If a qualified beneficiary claims the plan failed to timely provide a COBRA notice, many courts have held that the burden of proof is on the plan administrator to prove the notice was sent. But the plan administrator does not have to prove that the qualified beneficiary actually received the notice – just that the notice was mailed. If the plan administrator can prove that the notice was mailed, the plan administrator will satisfy the Department of Labor's (DOL) standard that the method be "reasonably calculated to ensure actual receipt of the material."
The DOL rules specifically allow notices to be distributed using first-class mail, and that notices given by first-class mail, certified mail or express mail are considered sent as of the date of the mailing. Second- or third-class mail is also permitted under the regulations. But with second- or third-class mail, return or forwarding postage must be provided and further action must be taken.
Don't Use Certified Mail
Although certified mail is specifically allowed under the regulations, it may create unnecessary obstacles for the employee and increase risk for the employer. Some local post offices may require the qualified beneficiary go pick up the mailing at the post office if he or she is not home to sign for the letter when it is initially delivered. This puts the burden of receipt on the qualified beneficiary, who may not be able to physically visit the post office or may not understand the significance of picking up the notice. Also, if the certificate comes back to the employer unsigned, the employer has knowledge that the qualified beneficiary did not receive the notice, which raises questions about how the plan administrator should respond. The few courts that have addressed this question have held that the plan administrator satisfied its duty to send the notice and was not required to do more. But under a different set of facts, another court could reach the opposite conclusion.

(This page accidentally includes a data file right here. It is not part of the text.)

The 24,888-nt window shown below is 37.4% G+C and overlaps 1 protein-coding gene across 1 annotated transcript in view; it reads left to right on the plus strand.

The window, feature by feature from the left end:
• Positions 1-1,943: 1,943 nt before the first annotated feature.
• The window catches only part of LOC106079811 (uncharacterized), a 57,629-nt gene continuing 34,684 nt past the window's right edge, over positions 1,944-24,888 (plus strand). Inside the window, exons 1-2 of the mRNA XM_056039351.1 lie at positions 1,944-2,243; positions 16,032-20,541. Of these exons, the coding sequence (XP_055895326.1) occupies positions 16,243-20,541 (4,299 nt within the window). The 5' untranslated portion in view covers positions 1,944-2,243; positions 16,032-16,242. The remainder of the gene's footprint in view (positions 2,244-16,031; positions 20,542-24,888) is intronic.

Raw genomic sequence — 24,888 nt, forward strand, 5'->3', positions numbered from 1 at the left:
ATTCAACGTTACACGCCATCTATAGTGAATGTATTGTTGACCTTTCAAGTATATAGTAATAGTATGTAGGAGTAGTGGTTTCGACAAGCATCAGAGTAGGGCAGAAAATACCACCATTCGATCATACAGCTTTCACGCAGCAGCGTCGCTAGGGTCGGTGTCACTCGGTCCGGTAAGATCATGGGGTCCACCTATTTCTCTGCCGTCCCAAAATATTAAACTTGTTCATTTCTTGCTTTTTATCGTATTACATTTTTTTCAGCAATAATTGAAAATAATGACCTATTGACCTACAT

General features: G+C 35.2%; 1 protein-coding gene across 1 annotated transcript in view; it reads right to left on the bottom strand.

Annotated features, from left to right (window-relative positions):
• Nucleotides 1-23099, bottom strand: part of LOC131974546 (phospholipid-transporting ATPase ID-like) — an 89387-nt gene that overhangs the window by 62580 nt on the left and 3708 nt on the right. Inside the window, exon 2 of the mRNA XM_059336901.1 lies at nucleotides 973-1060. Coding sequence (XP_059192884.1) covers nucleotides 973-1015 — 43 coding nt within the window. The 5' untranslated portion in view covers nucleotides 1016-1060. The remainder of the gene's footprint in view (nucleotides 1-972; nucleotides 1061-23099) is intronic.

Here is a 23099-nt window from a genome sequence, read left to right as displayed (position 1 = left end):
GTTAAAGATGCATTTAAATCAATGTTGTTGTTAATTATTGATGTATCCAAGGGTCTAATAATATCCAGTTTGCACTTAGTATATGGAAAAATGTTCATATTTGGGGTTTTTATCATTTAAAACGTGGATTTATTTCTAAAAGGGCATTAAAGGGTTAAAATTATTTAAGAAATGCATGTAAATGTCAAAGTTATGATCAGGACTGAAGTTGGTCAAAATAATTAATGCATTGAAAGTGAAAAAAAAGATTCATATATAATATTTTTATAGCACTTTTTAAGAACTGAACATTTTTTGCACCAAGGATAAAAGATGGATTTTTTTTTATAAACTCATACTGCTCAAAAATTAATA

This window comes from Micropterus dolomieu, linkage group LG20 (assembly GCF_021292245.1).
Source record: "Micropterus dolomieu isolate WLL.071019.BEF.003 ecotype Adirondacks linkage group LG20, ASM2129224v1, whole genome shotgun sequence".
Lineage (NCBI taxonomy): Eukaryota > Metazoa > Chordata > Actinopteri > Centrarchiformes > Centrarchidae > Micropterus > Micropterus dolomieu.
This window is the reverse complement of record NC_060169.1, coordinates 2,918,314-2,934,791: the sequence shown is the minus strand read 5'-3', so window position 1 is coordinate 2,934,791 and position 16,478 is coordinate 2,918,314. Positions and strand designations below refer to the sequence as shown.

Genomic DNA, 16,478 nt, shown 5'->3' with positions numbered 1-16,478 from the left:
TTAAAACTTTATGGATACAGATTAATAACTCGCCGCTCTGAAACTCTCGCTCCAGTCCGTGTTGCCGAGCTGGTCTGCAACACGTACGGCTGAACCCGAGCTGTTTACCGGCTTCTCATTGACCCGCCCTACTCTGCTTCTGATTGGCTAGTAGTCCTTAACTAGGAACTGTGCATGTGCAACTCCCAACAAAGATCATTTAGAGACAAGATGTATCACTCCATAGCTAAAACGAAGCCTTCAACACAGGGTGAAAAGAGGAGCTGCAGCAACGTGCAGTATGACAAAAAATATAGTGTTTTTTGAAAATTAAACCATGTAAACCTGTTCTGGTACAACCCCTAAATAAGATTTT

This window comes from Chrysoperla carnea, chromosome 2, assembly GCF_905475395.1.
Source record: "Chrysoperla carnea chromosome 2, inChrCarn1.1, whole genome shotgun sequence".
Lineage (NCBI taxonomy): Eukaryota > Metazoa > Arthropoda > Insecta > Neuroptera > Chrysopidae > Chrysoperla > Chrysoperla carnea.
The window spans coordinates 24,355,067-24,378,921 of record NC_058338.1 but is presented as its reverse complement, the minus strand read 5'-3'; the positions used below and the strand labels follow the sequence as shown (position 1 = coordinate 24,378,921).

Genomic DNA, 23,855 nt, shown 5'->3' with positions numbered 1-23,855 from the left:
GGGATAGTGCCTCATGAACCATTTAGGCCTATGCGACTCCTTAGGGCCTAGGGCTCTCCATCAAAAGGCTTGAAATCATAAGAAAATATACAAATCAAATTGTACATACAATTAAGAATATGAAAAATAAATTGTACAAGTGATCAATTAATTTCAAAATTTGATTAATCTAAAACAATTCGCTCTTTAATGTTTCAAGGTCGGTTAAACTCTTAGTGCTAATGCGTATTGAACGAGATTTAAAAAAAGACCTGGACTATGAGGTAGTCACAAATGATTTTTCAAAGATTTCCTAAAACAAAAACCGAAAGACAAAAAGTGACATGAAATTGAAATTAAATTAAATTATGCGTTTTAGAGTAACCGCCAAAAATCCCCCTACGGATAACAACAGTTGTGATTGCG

Proof of Mailing
Plan administrators are required to retain records and proof that notices were mailed to the qualified beneficiary's last-known address. As part of the proof, the plan administrator should be able to produce copies of the actual notices with the names and addresses of the qualified beneficiaries listed along with the date of mailing and the name of the individual who placed the notices in the U.S. mail (not who delivered the mail to a corporate mail room). Preferably, the list of addresses should be signed and dated by the employee who placed the envelopes in the U.S. mail.
Another way to demonstrate proof of mailing is by a certificate of mailing. A certificate of mailing is a receipt for first-class mail that shows the date a letter was presented to the post office for mailing and the addressees. The certificate is relatively inexpensive and can only be purchased at the time of mailing. Although a certificate of mailing is not required, it will serve as proof that the notice was mailed, which will satisfy the plan administrator's obligations under COBRA.
A plan administrator's business records will also serve as evidence that the notice was given. For example, in a Sixth Circuit Court of Appeals case handled by Frost Brown Todd, Bidwell v. University Medical Center, Inc., the Sixth Circuit found that the employer satisfied its obligation to provide notices related to a retirement plan. The employer provided sufficient proof that it gave the participants' correct addresses to its plan vendor for mailing. The employer also presented records maintained by its plan vendor showing that the number of notices mailed matched the number of addresses provided.
If an employer has contracted with a COBRA vendor to provide the notices, the employer should ask the vendor how it would demonstrate proof of mailing if requested by a former participant or by the DOL in an audit. By putting a few processes in place, employers can limit potential liability that could arise from COBRA errors.